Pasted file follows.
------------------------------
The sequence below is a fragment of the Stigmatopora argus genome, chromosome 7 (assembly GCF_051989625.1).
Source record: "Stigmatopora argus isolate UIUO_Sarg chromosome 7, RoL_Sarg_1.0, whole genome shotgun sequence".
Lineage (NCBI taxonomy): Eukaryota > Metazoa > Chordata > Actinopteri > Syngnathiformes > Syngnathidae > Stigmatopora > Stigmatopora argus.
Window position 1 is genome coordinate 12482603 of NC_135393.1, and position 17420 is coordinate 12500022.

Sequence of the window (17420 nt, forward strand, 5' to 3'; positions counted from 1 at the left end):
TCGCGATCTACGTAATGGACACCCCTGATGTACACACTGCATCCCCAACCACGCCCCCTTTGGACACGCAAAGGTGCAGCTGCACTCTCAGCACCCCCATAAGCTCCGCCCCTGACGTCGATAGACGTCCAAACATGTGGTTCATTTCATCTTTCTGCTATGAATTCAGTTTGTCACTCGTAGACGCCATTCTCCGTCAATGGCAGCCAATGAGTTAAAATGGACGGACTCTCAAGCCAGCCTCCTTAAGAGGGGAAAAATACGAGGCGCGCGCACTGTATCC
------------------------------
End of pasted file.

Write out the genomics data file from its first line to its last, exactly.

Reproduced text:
The sequence below is a fragment of the Stigmatopora argus genome, chromosome 7 (assembly GCF_051989625.1).
Source record: "Stigmatopora argus isolate UIUO_Sarg chromosome 7, RoL_Sarg_1.0, whole genome shotgun sequence".
Lineage (NCBI taxonomy): Eukaryota > Metazoa > Chordata > Actinopteri > Syngnathiformes > Syngnathidae > Stigmatopora > Stigmatopora argus.
Window position 1 is genome coordinate 12482603 of NC_135393.1, and position 17420 is coordinate 12500022.

Sequence of the window (17420 nt, forward strand, 5' to 3'; positions counted from 1 at the left end):
TCGCGATCTACGTAATGGACACCCCTGATGTACACACTGCATCCCCAACCACGCCCCCTTTGGACACGCAAAGGTGCAGCTGCACTCTCAGCACCCCCATAAGCTCCGCCCCTGACGTCGATAGACGTCCAAACATGTGGTTCATTTCATCTTTCTGCTATGAATTCAGTTTGTCACTCGTAGACGCCATTCTCCGTCAATGGCAGCCAATGAGTTAAAATGGACGGACTCTCAAGCCAGCCTCCTTAAGAGGGGAAAAATACGAGGCGCGCGCACTGTATCC